Objective: This study sets out to estimate the risk of stroke developing among young schizophrenia patients during a five-year follow-up period after hospitalization for episodes of acute exacerbation. Methods: Hospitalized schizophrenia patients under 45 years of age were identified from the Taiwan National Health Insurance Research Database for the year 1998 (n = 5001). Two age-matched cases were randomly selected for each schizophrenia patient from among patients who underwent appendectomies in the same year (n = 10,002). Each individual patient was retrospectively followed up from 1998 until the end of 2003 to determine whether any had developed strokes. Cox proportional hazard regressions were carried out to compute the adjusted five-year survival rate. Results: A total of 219 patients (1.46%) developed strokes during the five-year follow-up period, with the attacks occurring among 2.46% of schizophrenia patients and 0.94% of the comparison cohort. Following adjustment for patients' demographic characteristics, select comorbid medical disorders and substance abuse, schizophrenia patients were found to be 2.02 times (p <0.001) more likely to develop strokes during the follow-up period than age-matched appendectomy patients. The adjusted hazard ratios of developing stroke for male and female schizophrenia patients were, respectively, 1.64 (p <0.001) and 2.87 (p <0.001) times greater than their counterparts in the comparison group. Conclusions: As compared with the comparison group, young schizophrenia patients demonstrated a two-fold increased risk of developing stroke during the five-year period after hospitalization. The risk of developing stroke among schizophrenia patients was found to be much higher for females than males.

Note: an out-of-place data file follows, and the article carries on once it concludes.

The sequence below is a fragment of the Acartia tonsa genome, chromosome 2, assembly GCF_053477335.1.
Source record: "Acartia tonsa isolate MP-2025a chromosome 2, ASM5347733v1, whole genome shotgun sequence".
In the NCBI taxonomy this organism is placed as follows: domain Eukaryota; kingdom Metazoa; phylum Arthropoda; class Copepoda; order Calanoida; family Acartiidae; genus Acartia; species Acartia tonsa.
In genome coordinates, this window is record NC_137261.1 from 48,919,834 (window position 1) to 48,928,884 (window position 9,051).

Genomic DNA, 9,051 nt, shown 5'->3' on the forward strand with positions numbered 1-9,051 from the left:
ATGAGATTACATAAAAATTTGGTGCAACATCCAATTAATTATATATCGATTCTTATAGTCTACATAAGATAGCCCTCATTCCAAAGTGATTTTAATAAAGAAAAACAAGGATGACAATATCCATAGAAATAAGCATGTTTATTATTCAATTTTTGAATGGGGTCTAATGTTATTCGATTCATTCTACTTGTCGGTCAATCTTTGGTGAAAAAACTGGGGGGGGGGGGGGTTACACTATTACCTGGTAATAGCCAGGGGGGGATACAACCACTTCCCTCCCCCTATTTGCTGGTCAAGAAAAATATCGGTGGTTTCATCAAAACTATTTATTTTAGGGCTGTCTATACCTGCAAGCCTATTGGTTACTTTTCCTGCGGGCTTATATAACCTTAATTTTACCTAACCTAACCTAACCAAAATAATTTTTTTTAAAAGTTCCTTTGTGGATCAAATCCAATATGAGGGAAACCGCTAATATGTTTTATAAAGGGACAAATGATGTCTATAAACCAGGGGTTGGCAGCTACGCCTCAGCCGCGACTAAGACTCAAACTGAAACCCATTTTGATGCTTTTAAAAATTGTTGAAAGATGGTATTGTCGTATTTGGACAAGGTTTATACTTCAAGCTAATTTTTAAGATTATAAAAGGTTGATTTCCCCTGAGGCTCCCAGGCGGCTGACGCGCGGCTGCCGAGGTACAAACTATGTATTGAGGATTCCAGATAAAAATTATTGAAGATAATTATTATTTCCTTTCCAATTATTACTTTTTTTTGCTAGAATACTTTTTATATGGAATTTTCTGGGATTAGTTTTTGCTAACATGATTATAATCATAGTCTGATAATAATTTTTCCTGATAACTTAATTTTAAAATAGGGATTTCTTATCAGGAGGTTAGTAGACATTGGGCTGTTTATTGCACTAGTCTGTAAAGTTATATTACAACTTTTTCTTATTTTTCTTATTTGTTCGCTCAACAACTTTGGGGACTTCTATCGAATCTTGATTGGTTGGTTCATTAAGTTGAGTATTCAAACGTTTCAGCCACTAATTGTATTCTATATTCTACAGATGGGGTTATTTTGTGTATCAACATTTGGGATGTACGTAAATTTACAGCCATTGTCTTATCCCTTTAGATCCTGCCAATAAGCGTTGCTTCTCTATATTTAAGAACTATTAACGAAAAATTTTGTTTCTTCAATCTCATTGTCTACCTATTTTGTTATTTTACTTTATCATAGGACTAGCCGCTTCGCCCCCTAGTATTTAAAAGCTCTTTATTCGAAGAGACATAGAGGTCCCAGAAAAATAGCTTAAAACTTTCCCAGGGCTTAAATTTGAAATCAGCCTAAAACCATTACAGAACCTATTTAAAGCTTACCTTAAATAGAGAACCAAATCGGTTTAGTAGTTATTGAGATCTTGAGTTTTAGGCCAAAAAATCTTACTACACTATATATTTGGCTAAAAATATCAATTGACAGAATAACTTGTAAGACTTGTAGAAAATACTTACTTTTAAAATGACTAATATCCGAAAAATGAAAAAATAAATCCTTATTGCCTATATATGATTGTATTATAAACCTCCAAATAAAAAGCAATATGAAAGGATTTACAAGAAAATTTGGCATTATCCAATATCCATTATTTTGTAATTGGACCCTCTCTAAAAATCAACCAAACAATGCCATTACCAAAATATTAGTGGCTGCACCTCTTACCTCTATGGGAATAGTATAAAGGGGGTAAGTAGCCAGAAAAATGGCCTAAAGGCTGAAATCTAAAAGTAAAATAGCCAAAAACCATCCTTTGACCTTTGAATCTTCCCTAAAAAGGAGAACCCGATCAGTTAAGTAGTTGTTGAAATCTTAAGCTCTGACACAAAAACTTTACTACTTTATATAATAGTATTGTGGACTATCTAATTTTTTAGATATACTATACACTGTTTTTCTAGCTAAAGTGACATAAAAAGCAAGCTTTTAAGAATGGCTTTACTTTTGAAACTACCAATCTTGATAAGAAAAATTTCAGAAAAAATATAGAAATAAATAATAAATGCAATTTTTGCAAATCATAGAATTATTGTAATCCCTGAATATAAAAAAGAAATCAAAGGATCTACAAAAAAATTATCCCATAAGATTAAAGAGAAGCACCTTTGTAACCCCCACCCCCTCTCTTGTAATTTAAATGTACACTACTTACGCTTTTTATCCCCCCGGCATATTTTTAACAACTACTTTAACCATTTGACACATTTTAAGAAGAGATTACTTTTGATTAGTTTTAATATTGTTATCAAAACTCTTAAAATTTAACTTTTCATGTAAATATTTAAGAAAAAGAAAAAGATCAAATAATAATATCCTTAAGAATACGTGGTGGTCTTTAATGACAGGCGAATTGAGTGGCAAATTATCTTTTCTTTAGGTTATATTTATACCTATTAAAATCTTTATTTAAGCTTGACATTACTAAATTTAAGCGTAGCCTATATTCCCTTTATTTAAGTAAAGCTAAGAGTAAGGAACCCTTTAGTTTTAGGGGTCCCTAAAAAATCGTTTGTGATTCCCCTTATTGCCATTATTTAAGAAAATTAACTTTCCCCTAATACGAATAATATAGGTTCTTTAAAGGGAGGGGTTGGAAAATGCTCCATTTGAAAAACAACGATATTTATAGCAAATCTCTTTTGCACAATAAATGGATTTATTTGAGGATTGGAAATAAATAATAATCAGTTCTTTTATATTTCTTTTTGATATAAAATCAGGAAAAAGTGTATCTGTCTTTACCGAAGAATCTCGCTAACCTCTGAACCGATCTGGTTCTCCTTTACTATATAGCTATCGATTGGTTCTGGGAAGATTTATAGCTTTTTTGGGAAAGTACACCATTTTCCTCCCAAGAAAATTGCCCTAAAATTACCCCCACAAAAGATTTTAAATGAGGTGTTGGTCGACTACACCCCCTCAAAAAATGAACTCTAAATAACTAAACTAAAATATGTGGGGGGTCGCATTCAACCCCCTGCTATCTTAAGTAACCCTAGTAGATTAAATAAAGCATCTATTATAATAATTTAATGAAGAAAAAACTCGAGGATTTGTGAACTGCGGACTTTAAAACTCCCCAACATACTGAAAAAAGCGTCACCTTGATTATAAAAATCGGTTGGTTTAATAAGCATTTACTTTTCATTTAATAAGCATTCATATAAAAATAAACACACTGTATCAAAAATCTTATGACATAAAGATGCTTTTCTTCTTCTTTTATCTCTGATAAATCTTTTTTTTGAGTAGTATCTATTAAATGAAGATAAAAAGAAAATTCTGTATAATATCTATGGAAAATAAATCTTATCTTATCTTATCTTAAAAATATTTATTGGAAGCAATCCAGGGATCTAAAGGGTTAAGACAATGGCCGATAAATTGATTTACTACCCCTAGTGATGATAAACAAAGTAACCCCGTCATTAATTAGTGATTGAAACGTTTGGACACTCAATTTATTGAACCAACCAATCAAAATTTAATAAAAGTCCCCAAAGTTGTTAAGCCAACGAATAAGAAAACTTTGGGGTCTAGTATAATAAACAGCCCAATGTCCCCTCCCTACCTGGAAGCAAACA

Original languageEnglish
Pages (from-to)234-241
Number of pages8
JournalSchizophrenia Research
Issue number1-3
Publication statusPublished - Apr 2008


  • Schizophrenia
  • Stroke
  • Young stroke

ASJC Scopus subject areas

  • Psychiatry and Mental health
  • Behavioral Neuroscience
  • Biological Psychiatry
  • Neurology
  • Psychology(all)


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